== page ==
Generally, physicians have a legal duty—or responsibility—to inform you of all the risks involved in any given medical procedure you might undertake so that you have the opportunity to thoroughly assess the procedure and determine whether it is a procedure you want to go through or whether the potential risks outweigh the benefits. Therefore, if you consent to a procedure and a type of injury occurs that the doctor didn't inform you was a potential consequence of the procedure, the doctor maybe liable for not giving you enough information to make an informative decision. Another way of looking at it is that the consent you gave to the doctor to perform the procedure was invalid because, had you known what the doctor failed to tell you, you might not have consented to do the procedure in the first place.
The one exception to this rule involves a situation where you would have consented to the procedure regardless of not knowing a potential risk that the doctor failed to inform you of. For example, let's say you have severe lung cancer and will die shortly if an operation doesn't occur to fix the problem, but the doctor fails to tell you that you might experience some complications in breathing as a consequence of the surgery. If you do in fact experience complications in breathing, it it would be more than difficult to convince a judge and jury that you wouldn't have consented to a surgery that was necessary to save your life had you known that you might have some problems breathing as a result of it.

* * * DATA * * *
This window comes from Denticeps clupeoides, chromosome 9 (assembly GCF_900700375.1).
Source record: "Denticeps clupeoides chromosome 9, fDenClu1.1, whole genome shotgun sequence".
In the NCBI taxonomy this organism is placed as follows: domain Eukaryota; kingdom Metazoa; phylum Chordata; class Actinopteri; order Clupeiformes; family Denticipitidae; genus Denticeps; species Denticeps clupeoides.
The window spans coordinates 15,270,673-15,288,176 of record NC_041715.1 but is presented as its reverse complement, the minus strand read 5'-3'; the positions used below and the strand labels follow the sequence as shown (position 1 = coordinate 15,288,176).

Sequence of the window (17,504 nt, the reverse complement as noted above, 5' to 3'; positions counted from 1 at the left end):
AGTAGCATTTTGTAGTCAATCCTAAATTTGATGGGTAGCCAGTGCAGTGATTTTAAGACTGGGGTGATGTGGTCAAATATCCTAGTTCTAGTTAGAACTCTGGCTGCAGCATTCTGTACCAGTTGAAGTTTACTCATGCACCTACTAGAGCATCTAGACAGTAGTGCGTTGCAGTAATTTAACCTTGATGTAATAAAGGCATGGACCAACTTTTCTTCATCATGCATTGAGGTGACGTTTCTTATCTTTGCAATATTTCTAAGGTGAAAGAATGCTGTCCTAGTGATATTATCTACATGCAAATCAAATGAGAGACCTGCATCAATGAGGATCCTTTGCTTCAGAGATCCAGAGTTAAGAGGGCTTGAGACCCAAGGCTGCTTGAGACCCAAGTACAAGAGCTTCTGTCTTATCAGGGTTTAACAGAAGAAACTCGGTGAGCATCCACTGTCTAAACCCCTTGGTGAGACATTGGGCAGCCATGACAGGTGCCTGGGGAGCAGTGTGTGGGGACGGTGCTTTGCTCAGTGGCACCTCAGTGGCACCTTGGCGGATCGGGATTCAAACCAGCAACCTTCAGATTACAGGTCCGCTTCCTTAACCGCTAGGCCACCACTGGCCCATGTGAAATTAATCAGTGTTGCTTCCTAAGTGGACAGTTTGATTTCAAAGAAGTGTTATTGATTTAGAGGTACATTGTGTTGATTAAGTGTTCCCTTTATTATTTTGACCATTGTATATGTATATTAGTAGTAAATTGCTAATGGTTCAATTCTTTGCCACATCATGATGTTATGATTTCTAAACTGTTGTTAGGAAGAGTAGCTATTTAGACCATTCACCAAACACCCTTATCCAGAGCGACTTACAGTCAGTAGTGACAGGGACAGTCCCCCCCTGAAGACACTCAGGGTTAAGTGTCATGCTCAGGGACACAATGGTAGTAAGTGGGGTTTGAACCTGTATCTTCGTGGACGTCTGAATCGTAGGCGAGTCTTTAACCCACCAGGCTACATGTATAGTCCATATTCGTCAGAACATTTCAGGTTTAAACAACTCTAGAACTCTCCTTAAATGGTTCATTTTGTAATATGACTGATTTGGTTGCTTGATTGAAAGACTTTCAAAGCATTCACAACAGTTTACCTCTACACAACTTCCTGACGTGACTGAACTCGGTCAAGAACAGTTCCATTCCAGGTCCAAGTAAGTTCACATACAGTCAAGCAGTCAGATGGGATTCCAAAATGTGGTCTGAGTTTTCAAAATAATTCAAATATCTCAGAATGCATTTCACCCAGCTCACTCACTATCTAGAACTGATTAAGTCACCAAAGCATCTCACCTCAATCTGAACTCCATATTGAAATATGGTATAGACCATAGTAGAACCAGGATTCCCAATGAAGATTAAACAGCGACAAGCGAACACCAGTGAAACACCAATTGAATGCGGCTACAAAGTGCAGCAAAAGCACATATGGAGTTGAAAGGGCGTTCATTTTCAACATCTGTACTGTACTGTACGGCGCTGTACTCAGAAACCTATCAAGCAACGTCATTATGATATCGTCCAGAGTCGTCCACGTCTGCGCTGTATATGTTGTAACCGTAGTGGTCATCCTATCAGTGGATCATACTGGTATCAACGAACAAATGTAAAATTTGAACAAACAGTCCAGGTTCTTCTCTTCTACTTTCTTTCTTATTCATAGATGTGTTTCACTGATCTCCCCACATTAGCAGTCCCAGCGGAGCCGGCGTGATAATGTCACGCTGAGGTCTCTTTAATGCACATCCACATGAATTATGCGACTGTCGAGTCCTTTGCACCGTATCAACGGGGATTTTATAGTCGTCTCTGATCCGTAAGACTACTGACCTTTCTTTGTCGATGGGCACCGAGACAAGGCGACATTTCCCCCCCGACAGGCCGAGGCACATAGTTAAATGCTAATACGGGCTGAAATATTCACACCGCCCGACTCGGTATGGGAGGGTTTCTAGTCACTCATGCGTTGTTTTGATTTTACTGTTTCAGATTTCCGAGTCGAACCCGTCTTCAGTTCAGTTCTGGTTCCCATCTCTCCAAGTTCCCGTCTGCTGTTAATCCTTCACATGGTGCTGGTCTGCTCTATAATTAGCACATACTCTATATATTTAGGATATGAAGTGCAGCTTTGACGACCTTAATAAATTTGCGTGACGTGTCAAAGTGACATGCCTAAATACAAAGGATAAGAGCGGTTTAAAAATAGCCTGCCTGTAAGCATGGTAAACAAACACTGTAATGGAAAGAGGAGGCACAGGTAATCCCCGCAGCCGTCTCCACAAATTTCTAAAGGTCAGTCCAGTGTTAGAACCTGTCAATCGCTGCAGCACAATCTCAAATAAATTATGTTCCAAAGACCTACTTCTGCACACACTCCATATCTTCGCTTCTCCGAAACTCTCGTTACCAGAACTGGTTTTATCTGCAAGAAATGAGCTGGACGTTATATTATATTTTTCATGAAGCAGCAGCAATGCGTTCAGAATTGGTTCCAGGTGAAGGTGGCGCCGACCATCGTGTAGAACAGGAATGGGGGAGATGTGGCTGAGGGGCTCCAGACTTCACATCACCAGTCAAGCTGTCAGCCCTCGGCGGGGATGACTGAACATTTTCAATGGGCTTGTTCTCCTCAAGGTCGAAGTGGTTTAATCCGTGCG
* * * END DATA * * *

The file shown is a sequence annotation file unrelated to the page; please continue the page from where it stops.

Doctors may also be liable for going beyond the scope of the procedure that you actually consented to. For example, lets say you give consent to the doctor to perform an operation on ligament A of your knee, but while conducting the surgery, the doctor notices something wrong with muscle B in your knee and decides to fix that up as well. If you hadn't consented to the additional surgery on muscle B, and an injury occurs as a result of that operation, the doctor may be liable for taking extra steps that you were unaware of. A real case involved a woman who, because of her religion, consented to the procedure only on the condition that no men were in the operating room. Thus, when a male nurse came into the room to part in the procedure, the hospital was liable for going beyond the scope of the consent that was given.
There is one big exception to this general rule, and that involves emergency situations that require—without your consent—the additional act of a doctor in order to save your life or prevent serious injury. The rationale behind this exception is that society would rather have a doctor go beyond the scope of their consent to prevent death or serious injury than stop short of doing so out of fear that they will be sued. After all, doctors are experts in the complicated field of medicine, and some flexibility is therefore required in order for them to do their job correctly and act upon dangerous, unexpected situations that might occur.
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